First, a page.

While he said that stretch of Hixson Pike is not as fashionable as other parts of town, he thinks it can still be viable. “There’s always a need for commercial properties, plus you’ve got the schools nearby. I think it will be OK,” he said.

Dr. Townsend believes the buildings like the Elias structures and others are real assets to that part of town. “It’s great to have several remaining examples of mid-20th century modern buildings in Hixson,” he said.

Other buildings around that stretch between Fairfax Drive and Ashland Terrace are remembered greatly for what they were. That includes the old Taco Bell (now Rafael’s) at 3877 Hixson Pike, the old Dairy Queen (now Total Health Chiropractic) at 3882 Hixson Pike, and the former Pizza Hut (now Rumors bar) at 3884 Hixson Pike. The King Smoking Que restaurant at 3874 Hixson Pike also looks charming – due to its brick and the fact no one would have any trouble figuring out it is a barbecue restaurant with the smoke pit on one end.

Moving farther north, Highland Plaza has done a good job of staying updated and current, although the most inspiring aspects of it visually might still be the old glass windows and heavy doors remaining from some of the old department stores. Too bad the center does not still have its Scottish Highland- and mid-century-inspired entrance signs that are long gone.

In the area near Hixson Pike and Ashland Terrace are about five former mid-century gas stations that still have appealing mid-century looks, although the businesses have varying appearances of neatness. Unfortunately, a few other buildings, including one of the gas stations, are empty along that stretch, making the street there look like a ghost town or rundown part of town.

An empty building at 4047 Hixson Pike is the former Backyard Burgers, which in the late 1970s was built as a Wuv’s, one of the hamburger chains that did not do as well as McDonald’s or Wendy’s.

Continuing north, beyond the nicely remodeled building – which still retains the old mid-century “One Hour Martinizing” cleaners sign – is the old K mart building. Unfortunately, it cannot be seen to give older Chattanoogans another dose of mid-century nostalgia due to all the storage buildings in front of it.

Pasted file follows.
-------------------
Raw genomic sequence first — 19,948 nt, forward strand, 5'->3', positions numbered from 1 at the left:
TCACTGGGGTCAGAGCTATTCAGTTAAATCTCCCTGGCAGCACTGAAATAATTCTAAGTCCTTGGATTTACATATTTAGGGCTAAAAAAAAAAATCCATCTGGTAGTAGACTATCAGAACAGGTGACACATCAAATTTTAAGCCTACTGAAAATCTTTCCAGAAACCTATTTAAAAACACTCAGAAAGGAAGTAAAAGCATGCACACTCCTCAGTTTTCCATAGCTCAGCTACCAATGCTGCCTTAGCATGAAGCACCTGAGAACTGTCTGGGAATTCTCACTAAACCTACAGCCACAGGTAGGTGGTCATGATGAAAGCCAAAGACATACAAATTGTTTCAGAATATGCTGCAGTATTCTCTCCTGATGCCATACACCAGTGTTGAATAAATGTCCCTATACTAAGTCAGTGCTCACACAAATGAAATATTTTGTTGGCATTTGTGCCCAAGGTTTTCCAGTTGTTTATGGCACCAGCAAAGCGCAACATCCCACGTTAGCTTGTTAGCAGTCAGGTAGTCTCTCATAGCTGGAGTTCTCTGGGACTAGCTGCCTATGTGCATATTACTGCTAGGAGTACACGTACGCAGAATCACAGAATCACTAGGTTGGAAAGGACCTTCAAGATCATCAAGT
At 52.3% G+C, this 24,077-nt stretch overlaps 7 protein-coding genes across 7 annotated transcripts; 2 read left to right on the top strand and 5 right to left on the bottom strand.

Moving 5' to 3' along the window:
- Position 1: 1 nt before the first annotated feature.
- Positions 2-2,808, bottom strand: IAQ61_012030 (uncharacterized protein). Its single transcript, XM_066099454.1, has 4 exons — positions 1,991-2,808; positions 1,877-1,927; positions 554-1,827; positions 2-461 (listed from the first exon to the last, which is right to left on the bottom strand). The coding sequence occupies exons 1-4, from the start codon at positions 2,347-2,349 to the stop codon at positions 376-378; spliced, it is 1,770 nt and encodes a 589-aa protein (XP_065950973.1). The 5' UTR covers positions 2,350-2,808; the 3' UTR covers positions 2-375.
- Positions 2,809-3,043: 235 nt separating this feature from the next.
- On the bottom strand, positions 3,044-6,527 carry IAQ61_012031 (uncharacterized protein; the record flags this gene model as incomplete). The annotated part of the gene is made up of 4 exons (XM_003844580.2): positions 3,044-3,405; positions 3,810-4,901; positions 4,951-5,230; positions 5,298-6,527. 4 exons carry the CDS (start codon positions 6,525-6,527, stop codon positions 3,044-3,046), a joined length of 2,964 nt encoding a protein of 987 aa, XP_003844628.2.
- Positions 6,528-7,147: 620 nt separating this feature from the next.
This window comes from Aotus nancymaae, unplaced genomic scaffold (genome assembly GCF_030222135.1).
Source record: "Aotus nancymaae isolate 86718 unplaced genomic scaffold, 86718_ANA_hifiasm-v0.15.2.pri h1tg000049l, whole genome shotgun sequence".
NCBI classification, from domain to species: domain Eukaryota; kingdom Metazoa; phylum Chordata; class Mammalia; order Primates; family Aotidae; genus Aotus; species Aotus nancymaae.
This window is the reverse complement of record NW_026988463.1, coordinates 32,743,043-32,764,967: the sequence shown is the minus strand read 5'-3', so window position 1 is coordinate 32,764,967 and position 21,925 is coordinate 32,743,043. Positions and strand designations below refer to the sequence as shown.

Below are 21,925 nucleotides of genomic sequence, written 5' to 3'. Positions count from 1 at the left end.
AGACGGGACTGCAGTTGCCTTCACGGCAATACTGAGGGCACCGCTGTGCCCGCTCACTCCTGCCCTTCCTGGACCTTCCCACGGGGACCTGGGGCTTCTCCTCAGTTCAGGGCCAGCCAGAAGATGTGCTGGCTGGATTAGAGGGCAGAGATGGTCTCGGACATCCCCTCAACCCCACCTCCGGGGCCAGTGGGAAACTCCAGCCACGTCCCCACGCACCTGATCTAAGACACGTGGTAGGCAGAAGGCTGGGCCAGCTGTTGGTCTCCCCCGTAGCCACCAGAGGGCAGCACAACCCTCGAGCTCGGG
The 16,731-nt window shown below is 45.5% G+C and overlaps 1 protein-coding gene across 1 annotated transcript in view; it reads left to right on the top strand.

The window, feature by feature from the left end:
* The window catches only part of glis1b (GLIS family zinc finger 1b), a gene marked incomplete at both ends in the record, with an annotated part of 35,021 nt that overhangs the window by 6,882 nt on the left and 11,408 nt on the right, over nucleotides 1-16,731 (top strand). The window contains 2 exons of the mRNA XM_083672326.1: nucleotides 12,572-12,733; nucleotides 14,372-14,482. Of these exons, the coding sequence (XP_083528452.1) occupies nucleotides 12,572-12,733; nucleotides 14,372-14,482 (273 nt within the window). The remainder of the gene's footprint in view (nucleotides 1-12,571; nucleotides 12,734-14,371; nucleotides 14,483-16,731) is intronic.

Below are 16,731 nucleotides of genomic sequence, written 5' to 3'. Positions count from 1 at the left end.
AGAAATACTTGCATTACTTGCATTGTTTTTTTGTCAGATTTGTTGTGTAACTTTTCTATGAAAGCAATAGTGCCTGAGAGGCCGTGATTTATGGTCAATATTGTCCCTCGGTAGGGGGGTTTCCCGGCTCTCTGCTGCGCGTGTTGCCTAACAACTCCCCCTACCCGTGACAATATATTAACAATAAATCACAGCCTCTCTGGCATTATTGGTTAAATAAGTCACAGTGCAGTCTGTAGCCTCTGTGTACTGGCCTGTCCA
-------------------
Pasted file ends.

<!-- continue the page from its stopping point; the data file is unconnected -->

A number of office and retail strip centers on that side are also made of uninspiring metal siding. To loosely borrow the old line from the Wendy’s hamburger commercial, “Where’s the brick?”

But alas, across the street and at the bookend of this stretch of Hixson Pike is one of the more inspiring settings north of Riverview – the handsome old DuPont Elementary and its larger-than-typical wooded green space. Who has not felt better passing this stretch of Hixson Pike and glancing over at all the old trees while in busy traffic?

It was shaped during the mid-century, but appears to have a timeless appeal about it, as most natural areas do.

The DuPont School, on the other hand, takes one back straight to the 1950s or ‘60s.  It is a real charmer, combining traditional brick with large multi-pane windows surrounded by colorful opaque panes and glass bricks. It appears to have hardly been touched on the outside since it was built and opened in 1959.

Unusual features of the building if one examines it closely include some diamond, Native American-like patterns on the front brick face of the wing on the south end.

Also, it has six front classrooms on the south side of the center entrance and five on the north, even though it looks very symmetrical from the front. Also playing a trick on the eyes is the fact that the entire front gives the feeling of being curved, but actually only the small center entrance is.

And another visual trick, at least near the school, is the walkway bridge over Hixson Pike – which originally stood over Access Road until moved in 1979.

The DuPont School was built by T.U. Parks and designed by James G. Gauntt, who worked with TVA and the U.S. Army Corps of Engineers. Mr. Gauntt also drew plans for some World War II homes built at Oak Ridge and the buildings at Bob Jones University after it relocated to Greenville, S.C., from Cleveland, Tenn., after World War II.

The DuPont Elementary building and surrounding woods – as well as a number of other buildings heading south – are praised structures of the past that seem to have a place in the present architecturally and aesthetically.

Whether they will be in the future remains to be seen due to a variety of factors at work.

* * * * *
Note: This is one of a series of stories looking at, analyzing and critiquing Chattanooga’s architectural, urban and pastoral landscape.

* * * * *